But let us return to the mid-nineties with their tremendous innovative leap forward. Things were happening at the upper end of the van scale too.
The Vario (formerly T2 and now with an upgraded exterior) defined its sphere of operation as the broad field between 4.8 and 7.5 tonnes gross vehicle weight. The model range now extended from the 507 D to the heavyweight 811 D. More spectacular than the touch-up work to the sheet metal and interior, however, was what happened under the small bonnet of the Vario. A representative of the new 900 series now did service there, superseding the highly respected and regularly updated pair of veterans, the OM 364 and OM 366.
Premiere of the 900 engines in the van
The 900 series engines were all-new developments that had recently been premiered in the light-duty class. The engine used three valves per cylinder for breathing: two were intake valves, the third an exhaust valve. Individual pumps per cylinder drove the diesel fuel, metered with extreme precision, into the combustion chambers at high pressure, atomising the fuel with a maximum pressure of 1600 bar. An additional constantly open throttle valve (the 400 series engines stood model) was an option available to beef up the engine brake. And the engine management system made use of advanced electronics. From the outset these engines were prepared for the Euro 3 emission standard coming in 2000.
These engines were based on a modular system that gave rise to a four-cylinder with 4.25 litres and a six-cylinder with 6.4 litres displacement. In relation to displacement, their torque was remarkable. Outputs ranged from 90 to 205 kW. Christened “Eco Power” engines, these power plants were designed both for high mileage and long maintenance intervals. An all-electronic monitoring system prevented engine overload.
The 2.9-litre diesel with direct injection and charge air cooling (OM 602 LA) already had proven itself in the Vario’s little brother, the Sprinter. The five-cylinder with a rated output of 90 kW at 3800 rpm and peak torque of 280 Nm at 2000-2300 rpm impressed with high torque, economical operation, low pollutant emissions, very smooth running characteristics, and low noise generation. A distributor pump handled the supply of diesel fuel.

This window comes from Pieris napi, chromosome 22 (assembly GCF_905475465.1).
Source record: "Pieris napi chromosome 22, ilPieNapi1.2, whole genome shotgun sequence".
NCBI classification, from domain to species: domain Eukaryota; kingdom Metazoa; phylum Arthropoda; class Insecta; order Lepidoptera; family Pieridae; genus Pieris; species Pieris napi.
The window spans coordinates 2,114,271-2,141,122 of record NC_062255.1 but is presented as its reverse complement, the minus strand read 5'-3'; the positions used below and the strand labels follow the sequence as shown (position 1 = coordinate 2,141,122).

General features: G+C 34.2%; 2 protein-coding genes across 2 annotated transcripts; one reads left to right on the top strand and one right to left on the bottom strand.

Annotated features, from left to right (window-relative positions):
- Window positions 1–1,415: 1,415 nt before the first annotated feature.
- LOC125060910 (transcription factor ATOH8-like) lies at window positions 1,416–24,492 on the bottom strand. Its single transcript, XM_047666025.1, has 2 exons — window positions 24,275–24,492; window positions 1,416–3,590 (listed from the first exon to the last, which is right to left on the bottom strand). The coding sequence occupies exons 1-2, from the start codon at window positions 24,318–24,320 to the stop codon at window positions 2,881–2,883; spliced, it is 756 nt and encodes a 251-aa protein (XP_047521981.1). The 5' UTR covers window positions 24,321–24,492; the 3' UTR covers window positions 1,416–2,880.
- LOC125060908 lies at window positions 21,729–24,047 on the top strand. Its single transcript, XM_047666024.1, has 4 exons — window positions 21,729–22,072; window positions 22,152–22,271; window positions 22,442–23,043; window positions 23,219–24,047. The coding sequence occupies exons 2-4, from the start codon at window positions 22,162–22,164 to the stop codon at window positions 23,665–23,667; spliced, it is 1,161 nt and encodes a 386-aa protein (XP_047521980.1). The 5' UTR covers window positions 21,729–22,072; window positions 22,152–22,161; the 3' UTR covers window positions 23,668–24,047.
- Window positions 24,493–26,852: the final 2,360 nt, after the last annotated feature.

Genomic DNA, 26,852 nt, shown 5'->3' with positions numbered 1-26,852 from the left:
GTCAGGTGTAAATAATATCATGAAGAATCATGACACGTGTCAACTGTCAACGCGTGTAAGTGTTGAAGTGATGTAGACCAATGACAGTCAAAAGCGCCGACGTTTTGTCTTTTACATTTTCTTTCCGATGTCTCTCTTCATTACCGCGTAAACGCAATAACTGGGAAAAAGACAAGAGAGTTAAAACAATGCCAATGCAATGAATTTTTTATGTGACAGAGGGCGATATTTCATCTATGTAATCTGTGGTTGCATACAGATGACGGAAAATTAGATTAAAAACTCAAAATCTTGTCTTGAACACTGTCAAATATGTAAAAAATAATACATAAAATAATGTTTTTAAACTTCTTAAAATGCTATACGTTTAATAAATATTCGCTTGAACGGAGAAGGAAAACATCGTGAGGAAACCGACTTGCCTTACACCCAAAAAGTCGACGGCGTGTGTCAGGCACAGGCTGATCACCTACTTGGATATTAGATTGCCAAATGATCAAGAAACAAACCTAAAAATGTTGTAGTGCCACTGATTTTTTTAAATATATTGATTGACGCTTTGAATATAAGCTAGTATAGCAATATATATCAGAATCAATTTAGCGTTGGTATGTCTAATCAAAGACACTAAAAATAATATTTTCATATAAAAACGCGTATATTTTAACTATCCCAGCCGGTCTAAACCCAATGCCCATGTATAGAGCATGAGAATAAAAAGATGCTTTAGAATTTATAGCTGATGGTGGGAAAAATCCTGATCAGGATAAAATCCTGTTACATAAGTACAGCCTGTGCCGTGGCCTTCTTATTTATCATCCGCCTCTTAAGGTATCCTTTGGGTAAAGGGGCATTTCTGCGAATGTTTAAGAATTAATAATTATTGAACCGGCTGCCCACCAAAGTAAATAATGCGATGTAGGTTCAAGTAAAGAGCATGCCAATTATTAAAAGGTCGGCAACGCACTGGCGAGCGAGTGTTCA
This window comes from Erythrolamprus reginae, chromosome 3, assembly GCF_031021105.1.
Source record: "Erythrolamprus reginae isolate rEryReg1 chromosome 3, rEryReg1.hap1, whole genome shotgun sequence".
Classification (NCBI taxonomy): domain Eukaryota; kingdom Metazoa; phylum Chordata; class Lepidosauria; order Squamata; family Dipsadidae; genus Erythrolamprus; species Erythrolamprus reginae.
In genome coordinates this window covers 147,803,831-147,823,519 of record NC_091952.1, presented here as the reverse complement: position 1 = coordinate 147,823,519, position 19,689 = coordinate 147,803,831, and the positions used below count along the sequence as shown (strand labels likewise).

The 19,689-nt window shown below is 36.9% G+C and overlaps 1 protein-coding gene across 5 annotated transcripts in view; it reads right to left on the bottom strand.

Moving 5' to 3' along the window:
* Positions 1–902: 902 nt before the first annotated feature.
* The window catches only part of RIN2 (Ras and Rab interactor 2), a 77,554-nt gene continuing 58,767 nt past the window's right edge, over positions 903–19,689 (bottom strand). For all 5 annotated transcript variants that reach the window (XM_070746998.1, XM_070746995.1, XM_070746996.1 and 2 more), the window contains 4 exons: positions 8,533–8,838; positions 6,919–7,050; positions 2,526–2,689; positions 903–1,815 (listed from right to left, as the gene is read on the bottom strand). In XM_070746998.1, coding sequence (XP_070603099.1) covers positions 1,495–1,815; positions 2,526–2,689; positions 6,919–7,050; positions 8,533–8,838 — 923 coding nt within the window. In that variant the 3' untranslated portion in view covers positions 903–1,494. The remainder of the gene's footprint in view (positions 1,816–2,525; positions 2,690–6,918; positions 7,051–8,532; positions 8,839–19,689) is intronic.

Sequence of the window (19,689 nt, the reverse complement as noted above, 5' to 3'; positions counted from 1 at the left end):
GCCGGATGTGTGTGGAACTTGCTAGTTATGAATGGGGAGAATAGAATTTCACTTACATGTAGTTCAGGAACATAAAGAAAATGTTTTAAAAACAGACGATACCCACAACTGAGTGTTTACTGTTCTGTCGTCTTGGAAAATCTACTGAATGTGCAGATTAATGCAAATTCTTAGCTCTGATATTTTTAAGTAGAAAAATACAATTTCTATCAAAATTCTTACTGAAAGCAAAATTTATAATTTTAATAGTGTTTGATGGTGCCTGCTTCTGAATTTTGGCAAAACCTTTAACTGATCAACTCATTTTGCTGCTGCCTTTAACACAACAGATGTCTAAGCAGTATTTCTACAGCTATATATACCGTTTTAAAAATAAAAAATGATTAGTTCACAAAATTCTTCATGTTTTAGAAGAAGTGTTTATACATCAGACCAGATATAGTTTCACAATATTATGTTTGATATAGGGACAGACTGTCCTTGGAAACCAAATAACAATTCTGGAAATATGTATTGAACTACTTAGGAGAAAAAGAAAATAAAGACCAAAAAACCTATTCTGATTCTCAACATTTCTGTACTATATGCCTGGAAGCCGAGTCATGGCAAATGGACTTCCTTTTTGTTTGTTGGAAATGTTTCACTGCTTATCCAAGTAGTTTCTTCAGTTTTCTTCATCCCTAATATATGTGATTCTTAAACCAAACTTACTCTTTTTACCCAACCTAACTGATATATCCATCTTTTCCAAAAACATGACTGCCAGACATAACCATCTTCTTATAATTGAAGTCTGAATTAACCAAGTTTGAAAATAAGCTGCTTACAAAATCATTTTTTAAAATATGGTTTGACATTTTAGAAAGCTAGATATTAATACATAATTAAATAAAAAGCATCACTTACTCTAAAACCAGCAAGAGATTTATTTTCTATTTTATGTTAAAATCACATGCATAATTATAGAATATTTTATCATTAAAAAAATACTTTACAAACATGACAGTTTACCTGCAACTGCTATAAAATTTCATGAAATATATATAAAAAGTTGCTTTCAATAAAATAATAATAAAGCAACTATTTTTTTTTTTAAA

The internally ventilated disc brakes on all four wheels were a boon to active safety. A hydraulic dual-circuit brake system with vacuum assist was the production configuration; for the 612 D model upwards, an air/hydraulic brake system was available. A compressed-air spring brake served as parking brake.
All-wheel drive not long in coming
Shortly after the Vario was launched, Mercedes-Benz presented the large-capacity van also in an all-wheel-drive version (814 DA). As it is, the Vario was improved upon several times during its career. Through load uprating and load derating it covered a gross weight span from 4.8 to 8.2 tonnes. In 1998 all models were fitted with ABS and the output of the most powerful engine changed to 112 kW. From autumn 2000 the Vario was available with engines built to satisfy the Euro 3 emissions standard. The compact five-cylinder was dropped, replaced by an 85 kW variant of the big four-cylinder. Two years later the output range was reshuffled and featured engines with 100 kW, 110 kW and 130 kW, the most powerful of these being combined with a six-speed manual transmission as standard.
The Vario got its last spate of innovations for the time being at the 2006 International Commercial Vehicle Show (IAA): BlueTEC diesel engines with SCR technology to enable it to comply with the Euro 4 emissions standard. The engine outputs are now 95 kW, 115 kW and 130 kW. All Vario models now have a six-speed manual transmission as standard and can be optionally equipped with a five-speed automatic transmission with torque converter. New trim panels enhance the interior of the cab.
Source: Daimler AG